• July 17, 2020 12:52 am

      Hi Sandra –

      When you begin round 2 of the lace pattern, you will be working on top of the previous round’s lace patterning, because this lace pattern has lace stitches (increases and decreases) worked on every round, which actually isn’t typical.

      So, as you begin from the BOR marker, you will knit 2, then work a k2tog. That k2tog will combine a knit stitch, AND the k2tog from the previous round. Then you will knit 1 more stitch, which itself will be the yo from the round previous. So that yo stitch, which is just a loop over the needle, rather than a regular knit stitch, is knit, not dropped off the needle. THEN you work yo, k1, yo, which is the centreline of the pattern repeat. That k1 stitch is aligned over the k1 of the previous round. Then, again, you will knit into the yo from the previous round (the left-hand one), just by inserting your needle from front to back, and knitting into the loop, the same way you’d knit into a knit stitch.

      I hope this clarifies! Don’t drop the yos from the previous round, or your lace pattern won’t work out; you want to knit into them.

      ~Emily

      • Sandra permalink
        July 27, 2020 12:02 pm

        Thank you Emily for the great explanation! I finished two rounds of the lace pattern and feel awesome about it! I’m looking forward to the rest, and eventually wearing it!
        On a side note, I purchased the Strange Brew book and I have 8 inches completed on the Icefall sweater, a knit along I am doing with a friend. Your patterns are lovely, I hope to get through the whole book and create family heirlooms for for my sons and their wives.

        Thanks so much, I’m having a great time with these designs!

  7. Evelien permalink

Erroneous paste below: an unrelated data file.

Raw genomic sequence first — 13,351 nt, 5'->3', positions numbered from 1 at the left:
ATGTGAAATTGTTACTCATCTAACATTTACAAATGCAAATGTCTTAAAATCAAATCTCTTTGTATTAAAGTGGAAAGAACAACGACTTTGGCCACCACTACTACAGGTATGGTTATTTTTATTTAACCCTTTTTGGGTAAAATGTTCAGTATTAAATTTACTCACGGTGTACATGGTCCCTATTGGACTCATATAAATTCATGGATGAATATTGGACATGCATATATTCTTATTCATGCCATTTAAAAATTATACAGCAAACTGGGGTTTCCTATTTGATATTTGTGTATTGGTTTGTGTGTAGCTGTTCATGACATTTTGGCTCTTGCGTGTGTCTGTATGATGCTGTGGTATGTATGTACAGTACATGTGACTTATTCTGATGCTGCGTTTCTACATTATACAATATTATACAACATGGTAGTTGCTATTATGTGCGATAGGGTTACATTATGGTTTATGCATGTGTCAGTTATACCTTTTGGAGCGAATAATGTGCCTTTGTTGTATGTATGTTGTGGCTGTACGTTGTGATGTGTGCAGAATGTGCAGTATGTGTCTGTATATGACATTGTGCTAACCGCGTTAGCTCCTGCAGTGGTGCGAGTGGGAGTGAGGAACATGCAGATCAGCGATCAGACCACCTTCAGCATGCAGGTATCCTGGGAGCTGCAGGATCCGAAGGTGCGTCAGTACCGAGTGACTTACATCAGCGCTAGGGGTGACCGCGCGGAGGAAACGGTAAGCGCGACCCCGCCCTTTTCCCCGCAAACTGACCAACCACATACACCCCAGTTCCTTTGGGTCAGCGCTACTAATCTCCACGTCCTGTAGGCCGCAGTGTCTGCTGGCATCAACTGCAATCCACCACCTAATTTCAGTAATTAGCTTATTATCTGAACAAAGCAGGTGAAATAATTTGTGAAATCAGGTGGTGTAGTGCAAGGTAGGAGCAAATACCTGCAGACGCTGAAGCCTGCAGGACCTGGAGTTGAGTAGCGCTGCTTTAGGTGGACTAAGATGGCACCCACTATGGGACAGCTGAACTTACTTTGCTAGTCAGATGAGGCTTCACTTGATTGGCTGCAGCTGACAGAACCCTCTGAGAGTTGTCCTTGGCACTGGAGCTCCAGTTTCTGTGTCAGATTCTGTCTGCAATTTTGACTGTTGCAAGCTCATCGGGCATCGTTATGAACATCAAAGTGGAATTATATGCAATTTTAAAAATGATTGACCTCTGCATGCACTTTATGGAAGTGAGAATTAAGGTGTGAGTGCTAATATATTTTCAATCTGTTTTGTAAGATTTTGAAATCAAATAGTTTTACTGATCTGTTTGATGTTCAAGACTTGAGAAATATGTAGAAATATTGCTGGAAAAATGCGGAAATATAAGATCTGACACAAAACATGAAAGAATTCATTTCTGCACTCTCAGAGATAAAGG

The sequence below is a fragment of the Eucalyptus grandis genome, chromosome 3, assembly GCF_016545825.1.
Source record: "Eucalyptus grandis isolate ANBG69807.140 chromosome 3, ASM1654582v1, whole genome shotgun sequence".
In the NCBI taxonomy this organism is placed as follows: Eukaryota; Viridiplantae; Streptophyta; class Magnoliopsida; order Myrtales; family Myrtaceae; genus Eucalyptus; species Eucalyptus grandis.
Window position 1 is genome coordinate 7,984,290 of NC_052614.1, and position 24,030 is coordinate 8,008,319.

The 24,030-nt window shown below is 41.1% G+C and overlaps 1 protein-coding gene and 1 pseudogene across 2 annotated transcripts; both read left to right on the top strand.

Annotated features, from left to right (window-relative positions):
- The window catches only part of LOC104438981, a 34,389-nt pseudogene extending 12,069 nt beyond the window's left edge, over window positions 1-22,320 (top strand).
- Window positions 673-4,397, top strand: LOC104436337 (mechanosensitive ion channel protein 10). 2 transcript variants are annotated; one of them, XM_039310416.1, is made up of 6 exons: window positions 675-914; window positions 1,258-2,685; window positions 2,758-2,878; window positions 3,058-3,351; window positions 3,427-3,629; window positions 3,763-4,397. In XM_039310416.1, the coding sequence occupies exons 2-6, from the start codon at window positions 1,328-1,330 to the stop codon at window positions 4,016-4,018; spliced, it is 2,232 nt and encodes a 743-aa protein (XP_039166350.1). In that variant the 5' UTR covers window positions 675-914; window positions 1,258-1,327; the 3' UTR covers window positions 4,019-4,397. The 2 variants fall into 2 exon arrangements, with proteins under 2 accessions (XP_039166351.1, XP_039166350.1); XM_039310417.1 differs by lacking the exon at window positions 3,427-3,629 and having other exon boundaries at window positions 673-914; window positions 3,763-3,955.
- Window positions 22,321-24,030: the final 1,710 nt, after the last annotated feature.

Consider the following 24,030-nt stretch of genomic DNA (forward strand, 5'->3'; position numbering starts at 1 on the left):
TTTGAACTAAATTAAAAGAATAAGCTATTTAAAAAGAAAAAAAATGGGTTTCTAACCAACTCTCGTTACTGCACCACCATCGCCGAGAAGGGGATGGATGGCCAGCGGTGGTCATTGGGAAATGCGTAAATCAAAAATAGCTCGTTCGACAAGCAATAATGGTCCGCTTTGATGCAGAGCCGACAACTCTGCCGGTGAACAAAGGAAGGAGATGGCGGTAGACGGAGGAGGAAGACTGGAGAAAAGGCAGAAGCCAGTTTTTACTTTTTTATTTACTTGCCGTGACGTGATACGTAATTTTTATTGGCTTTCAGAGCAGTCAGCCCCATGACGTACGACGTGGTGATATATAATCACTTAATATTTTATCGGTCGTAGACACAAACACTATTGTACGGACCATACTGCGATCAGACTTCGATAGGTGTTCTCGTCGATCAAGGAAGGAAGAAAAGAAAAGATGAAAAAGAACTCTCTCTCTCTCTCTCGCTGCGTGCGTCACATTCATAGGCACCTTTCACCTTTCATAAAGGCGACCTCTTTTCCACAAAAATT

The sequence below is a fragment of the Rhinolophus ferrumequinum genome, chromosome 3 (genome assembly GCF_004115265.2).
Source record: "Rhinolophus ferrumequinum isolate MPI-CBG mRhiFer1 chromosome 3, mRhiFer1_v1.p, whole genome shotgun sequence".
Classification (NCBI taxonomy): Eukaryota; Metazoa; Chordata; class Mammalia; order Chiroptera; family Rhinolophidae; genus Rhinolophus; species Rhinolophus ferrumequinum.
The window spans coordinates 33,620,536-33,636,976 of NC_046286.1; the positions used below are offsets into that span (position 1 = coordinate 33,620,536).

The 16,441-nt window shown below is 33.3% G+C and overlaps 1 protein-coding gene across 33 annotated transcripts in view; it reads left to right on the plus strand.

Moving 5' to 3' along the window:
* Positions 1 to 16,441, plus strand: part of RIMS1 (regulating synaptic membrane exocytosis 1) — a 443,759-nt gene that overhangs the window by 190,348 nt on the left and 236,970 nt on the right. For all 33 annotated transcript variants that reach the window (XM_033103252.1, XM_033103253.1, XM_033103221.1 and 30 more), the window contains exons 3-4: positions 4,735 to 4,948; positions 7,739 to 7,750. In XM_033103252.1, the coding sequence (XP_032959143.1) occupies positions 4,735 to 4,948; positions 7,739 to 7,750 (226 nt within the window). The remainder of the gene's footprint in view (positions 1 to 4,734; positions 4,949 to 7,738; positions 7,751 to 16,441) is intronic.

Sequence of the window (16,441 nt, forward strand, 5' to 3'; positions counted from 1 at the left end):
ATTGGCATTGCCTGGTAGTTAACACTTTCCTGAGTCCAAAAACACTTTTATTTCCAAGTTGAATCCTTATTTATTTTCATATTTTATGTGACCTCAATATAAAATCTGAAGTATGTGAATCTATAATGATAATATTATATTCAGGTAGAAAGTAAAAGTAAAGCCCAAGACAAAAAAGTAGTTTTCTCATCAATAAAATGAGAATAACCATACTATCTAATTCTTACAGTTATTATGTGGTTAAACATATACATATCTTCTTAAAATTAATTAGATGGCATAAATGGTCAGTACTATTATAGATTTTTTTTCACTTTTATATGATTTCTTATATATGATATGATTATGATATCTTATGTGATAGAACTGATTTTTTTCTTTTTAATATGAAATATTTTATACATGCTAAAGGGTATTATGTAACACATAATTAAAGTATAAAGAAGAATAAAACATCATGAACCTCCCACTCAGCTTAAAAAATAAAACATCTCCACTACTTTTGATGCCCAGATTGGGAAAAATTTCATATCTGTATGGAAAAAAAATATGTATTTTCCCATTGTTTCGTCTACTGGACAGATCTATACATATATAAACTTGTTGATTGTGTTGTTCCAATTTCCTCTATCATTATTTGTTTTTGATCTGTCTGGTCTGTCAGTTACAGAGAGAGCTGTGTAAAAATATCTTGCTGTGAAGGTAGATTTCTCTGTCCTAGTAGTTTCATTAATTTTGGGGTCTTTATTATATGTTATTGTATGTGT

July 6, 2020 11:21 am

    Maybe a stupid question but I started to knit with the lager size needles according to the pattern. When do I switch to the smaller size needles? Love the sweater ! Thank you.

    • July 6, 2020 11:23 am

      Hi! Don’t worry, the smaller needles are coming. We used them for the hem, cuffs, and ribbing at the neckline.

      • Evelien permalink
        July 6, 2020 11:50 am

        Thank you for your quick reaction!

  8. cyndi shepard permalink
    June 18, 2020 3:41 pm

    W
    ould you have any suggestions as to how to keep the tension consistent in this little leaf lace pattern? When I tried to knit this sweater the stitch at the base of the leaf ended up so long and wonky looking–enough so I frogged the whole project.

    • June 18, 2020 10:14 pm

      Hi Cyndi – I’m not 100% sure what your problem looks like, and there are many things that may be contributing. Had you blocked the lace to see how it looked before you frogged it? Also, what yarn were you using? One idea – it’s possible you might get better results if you switch to a slightly smaller needle, just for the lace section, then switch back to the needle with which you achieved the design gauge for the remainder of the sweater? Also, the lace IS quite open and splayed at the bottom, as you can see from the photos.